Most Valley counties short on COVID testing, city of Fresno investment could help

Fresno leaders are working on a $1-million deal with United Health Centers to fund as many as 1,500 tests a day, and trying to get the county to fund more rural testing sites.
FRESNO, Calif. (KFSN) -- Central Valley counties are struggling to keep up with state metrics for testing, and it can be the difference between the level of restrictions on businesses operating indoors.

The state adjusts county coronavirus case counts based on how much testing they do, and four Valley counties are watching their numbers bumped up every week.

An investment from the city of Fresno could help Fresno County.

Fresno city leaders have spent millions of federal CARES Act dollars to limit the coronavirus in low-income communities.

"The city has invested in contact tracing and testing," said Fresno City Council Member Nelson Esparza. "What we have here is a site in my district where we partnered with UCSF who've done a tremendous job for the COVID-19 Equity Project."

The Equity Project does free, first-come-first-serve, drive-through testing at FIRM in central Fresno, where Action News met Esparza Thursday.

The testing site is so popular they run out of tests in just a few hours every day. On Thursday, they marked the last car to get help by 9:30 a.m., 90 minutes after they started.

"We've been always running about 200 tests a day, but I'll tell you we used to take most of the day to get to 200 patients and nowadays we've had days where we've had 500 patients coming to our centers and we can't even test all the people that need to get tested," said Dr. Kenny Banh, who leads the UCSF Mobile HeaL unit.

By providing positive patients help with food and money if they have to miss work, the Equity Project draws out some patients who wouldn't otherwise get tested.

And it shows up in the results, with a positivity rate sometimes pushing 20%.

"That's a good and a bad thing because obviously we're supposed to be finding it," Dr. Banh said. "But it makes me always nervous that, 'Oh my gosh, we're finding all these people that are living in these communities that are hiding'."

But even with the city-funded testing, Fresno County has not met the state median for testing in three of the last four weeks.

So city leaders are working on another $1 million deal with United Health Centers to fund as many as 1,500 tests a day, and trying to get the county to fund more rural testing sites.

The Fresno County Public Health Department had nobody available to comment on Thursday.

Madera County has also fallen behind the testing metric, but public health director Sara Bosse says their status as a low-income, low-healthcare county makes it nearly impossible.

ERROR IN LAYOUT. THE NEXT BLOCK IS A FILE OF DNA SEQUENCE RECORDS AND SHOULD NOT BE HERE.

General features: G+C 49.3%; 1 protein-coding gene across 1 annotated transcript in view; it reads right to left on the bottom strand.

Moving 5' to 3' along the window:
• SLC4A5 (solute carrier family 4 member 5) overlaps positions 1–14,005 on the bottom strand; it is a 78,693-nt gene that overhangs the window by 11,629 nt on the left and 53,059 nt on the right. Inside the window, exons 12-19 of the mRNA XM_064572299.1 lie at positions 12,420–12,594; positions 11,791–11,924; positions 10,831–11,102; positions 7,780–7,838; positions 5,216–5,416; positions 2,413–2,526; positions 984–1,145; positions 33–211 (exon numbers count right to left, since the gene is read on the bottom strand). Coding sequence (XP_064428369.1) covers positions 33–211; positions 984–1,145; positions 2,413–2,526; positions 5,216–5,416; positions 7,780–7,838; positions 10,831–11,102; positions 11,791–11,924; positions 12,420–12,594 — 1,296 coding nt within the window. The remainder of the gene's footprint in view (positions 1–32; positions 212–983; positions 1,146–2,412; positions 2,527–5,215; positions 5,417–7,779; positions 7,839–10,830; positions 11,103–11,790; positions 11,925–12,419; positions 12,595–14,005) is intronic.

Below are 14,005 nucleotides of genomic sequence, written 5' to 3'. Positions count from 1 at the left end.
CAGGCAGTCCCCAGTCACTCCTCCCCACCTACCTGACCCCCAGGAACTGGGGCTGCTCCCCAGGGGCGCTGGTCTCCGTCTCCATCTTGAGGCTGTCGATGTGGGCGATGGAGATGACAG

And their status as a closed county in the purple tier also sets them back.

"Open counties have school districts and large university campuses and large businesses doing surveillance testing because they're open," Bosse said.

Madera County struggles to conduct COVID testing on a large scale.

Even after adding a state-funded testing site at the fairgrounds, the county has always fallen short of the state median for testing, and Bosse says they were destined to fail as soon as the state rolled out a tier structure that didn't consider their built-in disadvantages.

"In comparison to other counties, Madera County does not have a large healthcare infrastructure to help with testing and Madera also has the second lowest per capita income for the state," she said. "We do not have a lot of extra resources."

The tier structure does consider testing numbers, though, and most Central Valley counties consistently don't do enough.

Kings and Mariposa Counties meet the metrics every week and have advanced to lighter restrictions.

Merced, like Madera, has not met it at all.

Fresno and Tulare Counties met the metric only once in the last four weeks, despite the investment of CARES Act money from the city of Fresno.

"I mean, I think it's all hands on deck," said Council Member Esparza. "Traditionally, you don't think of the city, of any city, as really a public health agency."

Dr. Banh says testing supplies and lab availability limit how much his team can help, but better coordination at the state and federal level could solve that issue.

"I think we are part of the solution as in trying to fix this problem," he said. "But we can only do a little part and we shouldn't be competing against the federally qualified health centers, the primary care clinics, the state agencies that are trying to operate out of here."

Limited testing could push Fresno County back to the purple tier Tuesday and the city's new deal won't get off the ground until afterwards.
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